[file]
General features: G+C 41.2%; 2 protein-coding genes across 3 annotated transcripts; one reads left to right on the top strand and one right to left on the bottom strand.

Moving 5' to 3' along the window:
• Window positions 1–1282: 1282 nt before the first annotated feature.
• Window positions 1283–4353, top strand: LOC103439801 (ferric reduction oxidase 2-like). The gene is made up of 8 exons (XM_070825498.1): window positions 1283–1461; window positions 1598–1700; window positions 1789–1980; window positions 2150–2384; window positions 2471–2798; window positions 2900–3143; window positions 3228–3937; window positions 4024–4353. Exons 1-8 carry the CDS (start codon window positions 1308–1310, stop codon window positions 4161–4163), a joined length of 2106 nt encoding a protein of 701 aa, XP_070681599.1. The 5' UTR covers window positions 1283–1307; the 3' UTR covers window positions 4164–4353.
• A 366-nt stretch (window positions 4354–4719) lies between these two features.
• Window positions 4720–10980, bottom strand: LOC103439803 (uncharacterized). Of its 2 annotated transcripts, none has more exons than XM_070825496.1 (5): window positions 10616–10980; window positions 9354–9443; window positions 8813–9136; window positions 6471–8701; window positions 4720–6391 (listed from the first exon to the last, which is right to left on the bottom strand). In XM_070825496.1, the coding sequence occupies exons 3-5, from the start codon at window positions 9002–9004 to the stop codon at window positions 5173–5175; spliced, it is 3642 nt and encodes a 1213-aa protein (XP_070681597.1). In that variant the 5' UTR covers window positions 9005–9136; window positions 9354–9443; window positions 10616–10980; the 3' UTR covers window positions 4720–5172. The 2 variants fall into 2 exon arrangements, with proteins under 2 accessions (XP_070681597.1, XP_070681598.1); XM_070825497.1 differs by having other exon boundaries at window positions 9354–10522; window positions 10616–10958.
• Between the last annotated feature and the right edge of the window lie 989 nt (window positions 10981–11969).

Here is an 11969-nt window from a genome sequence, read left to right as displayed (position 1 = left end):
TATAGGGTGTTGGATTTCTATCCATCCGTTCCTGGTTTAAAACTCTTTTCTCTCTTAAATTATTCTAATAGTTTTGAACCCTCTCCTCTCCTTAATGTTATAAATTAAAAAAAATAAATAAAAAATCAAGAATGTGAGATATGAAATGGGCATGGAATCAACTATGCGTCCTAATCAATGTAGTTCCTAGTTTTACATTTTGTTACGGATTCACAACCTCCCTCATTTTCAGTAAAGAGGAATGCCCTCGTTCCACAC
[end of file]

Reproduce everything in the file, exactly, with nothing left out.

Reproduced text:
General features: G+C 41.2%; 2 protein-coding genes across 3 annotated transcripts; one reads left to right on the top strand and one right to left on the bottom strand.

Moving 5' to 3' along the window:
• Window positions 1–1282: 1282 nt before the first annotated feature.
• Window positions 1283–4353, top strand: LOC103439801 (ferric reduction oxidase 2-like). The gene is made up of 8 exons (XM_070825498.1): window positions 1283–1461; window positions 1598–1700; window positions 1789–1980; window positions 2150–2384; window positions 2471–2798; window positions 2900–3143; window positions 3228–3937; window positions 4024–4353. Exons 1-8 carry the CDS (start codon window positions 1308–1310, stop codon window positions 4161–4163), a joined length of 2106 nt encoding a protein of 701 aa, XP_070681599.1. The 5' UTR covers window positions 1283–1307; the 3' UTR covers window positions 4164–4353.
• A 366-nt stretch (window positions 4354–4719) lies between these two features.
• Window positions 4720–10980, bottom strand: LOC103439803 (uncharacterized). Of its 2 annotated transcripts, none has more exons than XM_070825496.1 (5): window positions 10616–10980; window positions 9354–9443; window positions 8813–9136; window positions 6471–8701; window positions 4720–6391 (listed from the first exon to the last, which is right to left on the bottom strand). In XM_070825496.1, the coding sequence occupies exons 3-5, from the start codon at window positions 9002–9004 to the stop codon at window positions 5173–5175; spliced, it is 3642 nt and encodes a 1213-aa protein (XP_070681597.1). In that variant the 5' UTR covers window positions 9005–9136; window positions 9354–9443; window positions 10616–10980; the 3' UTR covers window positions 4720–5172. The 2 variants fall into 2 exon arrangements, with proteins under 2 accessions (XP_070681597.1, XP_070681598.1); XM_070825497.1 differs by having other exon boundaries at window positions 9354–10522; window positions 10616–10958.
• Between the last annotated feature and the right edge of the window lie 989 nt (window positions 10981–11969).

Here is an 11969-nt window from a genome sequence, read left to right as displayed (position 1 = left end):
TATAGGGTGTTGGATTTCTATCCATCCGTTCCTGGTTTAAAACTCTTTTCTCTCTTAAATTATTCTAATAGTTTTGAACCCTCTCCTCTCCTTAATGTTATAAATTAAAAAAAATAAATAAAAAATCAAGAATGTGAGATATGAAATGGGCATGGAATCAACTATGCGTCCTAATCAATGTAGTTCCTAGTTTTACATTTTGTTACGGATTCACAACCTCCCTCATTTTCAGTAAAGAGGAATGCCCTCGTTCCACAC